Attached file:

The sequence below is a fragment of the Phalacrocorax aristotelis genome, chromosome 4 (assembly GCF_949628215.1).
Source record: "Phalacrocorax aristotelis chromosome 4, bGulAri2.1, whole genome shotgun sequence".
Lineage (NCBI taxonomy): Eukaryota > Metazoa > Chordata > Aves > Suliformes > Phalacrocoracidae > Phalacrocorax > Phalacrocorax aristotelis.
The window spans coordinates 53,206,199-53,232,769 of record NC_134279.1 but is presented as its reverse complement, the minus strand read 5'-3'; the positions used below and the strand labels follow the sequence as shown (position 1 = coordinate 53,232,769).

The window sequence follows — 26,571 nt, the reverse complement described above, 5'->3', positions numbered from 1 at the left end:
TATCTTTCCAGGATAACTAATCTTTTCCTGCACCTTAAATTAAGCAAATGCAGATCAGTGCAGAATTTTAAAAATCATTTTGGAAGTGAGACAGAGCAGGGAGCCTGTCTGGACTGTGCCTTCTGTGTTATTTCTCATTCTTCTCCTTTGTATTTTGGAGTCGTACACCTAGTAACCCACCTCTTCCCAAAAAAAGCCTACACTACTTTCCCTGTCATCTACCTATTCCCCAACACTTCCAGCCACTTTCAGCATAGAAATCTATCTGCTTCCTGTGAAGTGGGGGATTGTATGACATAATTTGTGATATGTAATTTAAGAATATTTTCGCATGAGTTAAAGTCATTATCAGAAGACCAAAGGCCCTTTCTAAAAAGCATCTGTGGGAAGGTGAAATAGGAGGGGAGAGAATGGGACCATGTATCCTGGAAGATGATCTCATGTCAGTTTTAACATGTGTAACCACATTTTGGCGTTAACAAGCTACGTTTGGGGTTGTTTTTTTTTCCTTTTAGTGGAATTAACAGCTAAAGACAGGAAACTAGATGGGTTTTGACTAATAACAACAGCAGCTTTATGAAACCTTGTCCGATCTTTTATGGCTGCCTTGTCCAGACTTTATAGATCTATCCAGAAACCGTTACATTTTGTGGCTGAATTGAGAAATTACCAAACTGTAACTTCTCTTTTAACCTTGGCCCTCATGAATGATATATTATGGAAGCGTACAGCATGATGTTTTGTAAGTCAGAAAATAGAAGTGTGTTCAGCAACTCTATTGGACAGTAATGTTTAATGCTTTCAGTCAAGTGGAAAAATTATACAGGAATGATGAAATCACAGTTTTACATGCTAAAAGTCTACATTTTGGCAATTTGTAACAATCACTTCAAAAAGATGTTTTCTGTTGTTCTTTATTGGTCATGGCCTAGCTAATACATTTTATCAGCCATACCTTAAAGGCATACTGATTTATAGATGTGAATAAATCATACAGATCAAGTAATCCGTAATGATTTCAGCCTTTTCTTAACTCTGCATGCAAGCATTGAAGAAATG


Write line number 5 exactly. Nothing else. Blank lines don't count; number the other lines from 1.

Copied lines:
The window sequence follows — 26,571 nt, the reverse complement described above, 5'->3', positions numbered from 1 at the left end: